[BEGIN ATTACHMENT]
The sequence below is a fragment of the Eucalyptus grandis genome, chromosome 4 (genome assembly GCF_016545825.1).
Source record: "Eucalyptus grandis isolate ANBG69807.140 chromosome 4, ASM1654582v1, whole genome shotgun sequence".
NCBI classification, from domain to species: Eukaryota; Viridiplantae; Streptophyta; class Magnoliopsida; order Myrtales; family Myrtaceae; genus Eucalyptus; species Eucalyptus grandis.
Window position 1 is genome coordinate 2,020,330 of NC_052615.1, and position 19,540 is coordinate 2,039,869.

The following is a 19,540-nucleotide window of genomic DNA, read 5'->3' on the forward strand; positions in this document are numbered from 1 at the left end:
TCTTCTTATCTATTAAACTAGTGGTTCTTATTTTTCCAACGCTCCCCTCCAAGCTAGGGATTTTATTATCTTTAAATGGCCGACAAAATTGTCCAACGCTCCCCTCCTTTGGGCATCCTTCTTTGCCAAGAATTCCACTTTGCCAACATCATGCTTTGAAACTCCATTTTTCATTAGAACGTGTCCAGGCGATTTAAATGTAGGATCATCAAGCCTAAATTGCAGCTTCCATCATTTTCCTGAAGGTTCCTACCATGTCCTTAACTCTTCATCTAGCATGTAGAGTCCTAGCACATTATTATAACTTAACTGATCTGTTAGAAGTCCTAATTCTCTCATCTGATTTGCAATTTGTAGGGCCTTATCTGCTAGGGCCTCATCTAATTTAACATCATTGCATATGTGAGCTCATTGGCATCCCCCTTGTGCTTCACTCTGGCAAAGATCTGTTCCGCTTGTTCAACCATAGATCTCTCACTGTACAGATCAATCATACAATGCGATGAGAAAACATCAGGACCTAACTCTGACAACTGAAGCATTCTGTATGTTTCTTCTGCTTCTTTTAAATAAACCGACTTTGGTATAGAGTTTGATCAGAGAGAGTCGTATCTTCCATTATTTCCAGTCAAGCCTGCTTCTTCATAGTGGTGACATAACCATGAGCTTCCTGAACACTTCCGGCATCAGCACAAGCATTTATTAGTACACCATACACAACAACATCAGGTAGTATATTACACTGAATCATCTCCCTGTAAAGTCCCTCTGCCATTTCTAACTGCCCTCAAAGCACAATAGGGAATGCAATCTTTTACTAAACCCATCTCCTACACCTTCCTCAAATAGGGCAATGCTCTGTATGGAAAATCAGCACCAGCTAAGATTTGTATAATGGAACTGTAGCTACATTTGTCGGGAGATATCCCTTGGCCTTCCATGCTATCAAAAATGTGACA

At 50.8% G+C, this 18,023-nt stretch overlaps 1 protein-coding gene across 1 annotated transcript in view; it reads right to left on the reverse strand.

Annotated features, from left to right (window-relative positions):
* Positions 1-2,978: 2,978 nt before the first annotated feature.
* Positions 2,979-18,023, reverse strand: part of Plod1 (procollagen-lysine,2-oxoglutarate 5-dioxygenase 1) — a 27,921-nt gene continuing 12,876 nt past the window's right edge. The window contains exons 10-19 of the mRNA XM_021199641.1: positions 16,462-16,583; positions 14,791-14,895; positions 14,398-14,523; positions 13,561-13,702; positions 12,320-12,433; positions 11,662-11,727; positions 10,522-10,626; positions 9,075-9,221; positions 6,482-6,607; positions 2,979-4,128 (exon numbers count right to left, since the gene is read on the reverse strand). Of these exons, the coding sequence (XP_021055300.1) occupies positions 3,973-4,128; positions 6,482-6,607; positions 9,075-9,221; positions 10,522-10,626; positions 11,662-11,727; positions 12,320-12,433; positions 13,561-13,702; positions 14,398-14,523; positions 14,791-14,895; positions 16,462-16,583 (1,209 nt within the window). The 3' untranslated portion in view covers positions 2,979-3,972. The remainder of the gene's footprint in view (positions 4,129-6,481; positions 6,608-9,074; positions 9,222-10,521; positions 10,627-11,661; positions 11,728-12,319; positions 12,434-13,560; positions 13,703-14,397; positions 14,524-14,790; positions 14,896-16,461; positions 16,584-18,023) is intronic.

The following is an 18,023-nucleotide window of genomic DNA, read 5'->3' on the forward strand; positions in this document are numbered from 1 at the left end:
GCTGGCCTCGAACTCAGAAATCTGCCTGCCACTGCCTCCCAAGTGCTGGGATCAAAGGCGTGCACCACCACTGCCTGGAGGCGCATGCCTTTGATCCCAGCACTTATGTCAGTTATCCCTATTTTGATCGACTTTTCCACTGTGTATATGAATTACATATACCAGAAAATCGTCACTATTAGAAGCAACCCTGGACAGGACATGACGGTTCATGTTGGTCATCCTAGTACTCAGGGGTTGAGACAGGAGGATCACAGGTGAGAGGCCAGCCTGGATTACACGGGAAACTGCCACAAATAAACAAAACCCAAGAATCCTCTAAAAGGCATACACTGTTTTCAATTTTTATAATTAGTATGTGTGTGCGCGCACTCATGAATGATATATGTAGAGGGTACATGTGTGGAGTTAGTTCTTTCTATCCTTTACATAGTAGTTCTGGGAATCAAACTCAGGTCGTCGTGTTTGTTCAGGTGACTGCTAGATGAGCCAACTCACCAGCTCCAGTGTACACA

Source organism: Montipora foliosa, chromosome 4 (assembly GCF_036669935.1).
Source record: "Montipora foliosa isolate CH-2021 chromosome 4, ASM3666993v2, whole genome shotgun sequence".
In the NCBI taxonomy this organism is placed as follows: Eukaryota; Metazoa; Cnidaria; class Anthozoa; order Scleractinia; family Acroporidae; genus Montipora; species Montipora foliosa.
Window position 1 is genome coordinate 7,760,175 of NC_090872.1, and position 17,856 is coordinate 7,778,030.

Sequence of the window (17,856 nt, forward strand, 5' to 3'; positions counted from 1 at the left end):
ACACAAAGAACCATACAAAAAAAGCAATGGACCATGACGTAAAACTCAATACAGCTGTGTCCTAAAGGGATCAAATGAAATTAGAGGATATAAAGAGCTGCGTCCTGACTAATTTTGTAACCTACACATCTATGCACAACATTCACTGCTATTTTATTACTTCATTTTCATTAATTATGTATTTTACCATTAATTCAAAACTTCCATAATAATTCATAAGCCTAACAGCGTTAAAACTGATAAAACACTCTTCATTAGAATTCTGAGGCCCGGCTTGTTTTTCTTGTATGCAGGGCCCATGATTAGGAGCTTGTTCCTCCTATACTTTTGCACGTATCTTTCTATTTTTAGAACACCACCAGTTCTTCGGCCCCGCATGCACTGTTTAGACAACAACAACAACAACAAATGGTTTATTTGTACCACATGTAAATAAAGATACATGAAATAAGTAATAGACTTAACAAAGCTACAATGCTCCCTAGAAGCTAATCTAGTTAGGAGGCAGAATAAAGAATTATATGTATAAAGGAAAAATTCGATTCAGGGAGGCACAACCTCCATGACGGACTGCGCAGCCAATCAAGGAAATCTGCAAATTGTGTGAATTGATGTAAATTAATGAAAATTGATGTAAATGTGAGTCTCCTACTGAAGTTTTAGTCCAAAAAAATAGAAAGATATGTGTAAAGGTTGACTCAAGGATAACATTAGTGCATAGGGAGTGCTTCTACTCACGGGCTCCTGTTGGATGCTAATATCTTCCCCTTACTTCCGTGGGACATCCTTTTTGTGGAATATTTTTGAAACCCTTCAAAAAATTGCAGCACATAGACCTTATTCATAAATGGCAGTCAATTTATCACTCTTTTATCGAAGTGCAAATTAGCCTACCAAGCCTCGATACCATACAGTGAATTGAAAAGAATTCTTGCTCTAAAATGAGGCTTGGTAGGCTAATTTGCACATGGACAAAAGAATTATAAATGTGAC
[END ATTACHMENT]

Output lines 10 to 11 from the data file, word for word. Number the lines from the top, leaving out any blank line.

* Positions 2,979-18,023, reverse strand: part of Plod1 (procollagen-lysine,2-oxoglutarate 5-dioxygenase 1) — a 27,921-nt gene continuing 12,876 nt past the window's right edge. The window contains exons 10-19 of the mRNA XM_021199641.1: positions 16,462-16,583; positions 14,791-14,895; positions 14,398-14,523; positions 13,561-13,702; positions 12,320-12,433; positions 11,662-11,727; positions 10,522-10,626; positions 9,075-9,221; positions 6,482-6,607; positions 2,979-4,128 (exon numbers count right to left, since the gene is read on the reverse strand). Of these exons, the coding sequence (XP_021055300.1) occupies positions 3,973-4,128; positions 6,482-6,607; positions 9,075-9,221; positions 10,522-10,626; positions 11,662-11,727; positions 12,320-12,433; positions 13,561-13,702; positions 14,398-14,523; positions 14,791-14,895; positions 16,462-16,583 (1,209 nt within the window). The 3' untranslated portion in view covers positions 2,979-3,972. The remainder of the gene's footprint in view (positions 4,129-6,481; positions 6,608-9,074; positions 9,222-10,521; positions 10,627-11,661; positions 11,728-12,319; positions 12,434-13,560; positions 13,703-14,397; positions 14,524-14,790; positions 14,896-16,461; positions 16,584-18,023) is intronic.

The following is an 18,023-nucleotide window of genomic DNA, read 5'->3' on the forward strand; positions in this document are numbered from 1 at the left end: